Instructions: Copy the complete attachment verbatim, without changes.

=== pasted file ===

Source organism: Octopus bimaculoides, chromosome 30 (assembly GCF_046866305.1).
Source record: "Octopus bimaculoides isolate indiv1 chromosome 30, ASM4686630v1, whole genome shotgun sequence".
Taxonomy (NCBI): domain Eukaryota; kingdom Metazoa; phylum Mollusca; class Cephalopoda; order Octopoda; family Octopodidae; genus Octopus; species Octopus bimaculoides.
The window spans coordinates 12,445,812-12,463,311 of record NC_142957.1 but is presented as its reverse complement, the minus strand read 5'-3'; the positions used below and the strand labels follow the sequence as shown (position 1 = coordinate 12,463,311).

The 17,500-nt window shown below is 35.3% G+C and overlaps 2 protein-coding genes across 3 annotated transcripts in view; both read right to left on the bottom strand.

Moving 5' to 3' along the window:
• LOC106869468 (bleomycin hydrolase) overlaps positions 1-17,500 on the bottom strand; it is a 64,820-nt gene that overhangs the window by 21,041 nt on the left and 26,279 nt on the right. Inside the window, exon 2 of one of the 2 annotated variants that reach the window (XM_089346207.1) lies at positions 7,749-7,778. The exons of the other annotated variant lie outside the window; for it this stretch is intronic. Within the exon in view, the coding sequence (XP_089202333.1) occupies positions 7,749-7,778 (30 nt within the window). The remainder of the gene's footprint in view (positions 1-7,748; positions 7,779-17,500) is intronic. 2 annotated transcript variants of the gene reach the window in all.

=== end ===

Source organism: Octopus bimaculoides, chromosome 30 (assembly GCF_046866305.1).
Source record: "Octopus bimaculoides isolate indiv1 chromosome 30, ASM4686630v1, whole genome shotgun sequence".
Taxonomy (NCBI): domain Eukaryota; kingdom Metazoa; phylum Mollusca; class Cephalopoda; order Octopoda; family Octopodidae; genus Octopus; species Octopus bimaculoides.
The window spans coordinates 12,445,812-12,463,311 of record NC_142957.1 but is presented as its reverse complement, the minus strand read 5'-3'; the positions used below and the strand labels follow the sequence as shown (position 1 = coordinate 12,463,311).

The 17,500-nt window shown below is 35.3% G+C and overlaps 2 protein-coding genes across 3 annotated transcripts in view; both read right to left on the bottom strand.

Moving 5' to 3' along the window:
• LOC106869468 (bleomycin hydrolase) overlaps positions 1-17,500 on the bottom strand; it is a 64,820-nt gene that overhangs the window by 21,041 nt on the left and 26,279 nt on the right. Inside the window, exon 2 of one of the 2 annotated variants that reach the window (XM_089346207.1) lies at positions 7,749-7,778. The exons of the other annotated variant lie outside the window; for it this stretch is intronic. Within the exon in view, the coding sequence (XP_089202333.1) occupies positions 7,749-7,778 (30 nt within the window). The remainder of the gene's footprint in view (positions 1-7,748; positions 7,779-17,500) is intronic. 2 annotated transcript variants of the gene reach the window in all.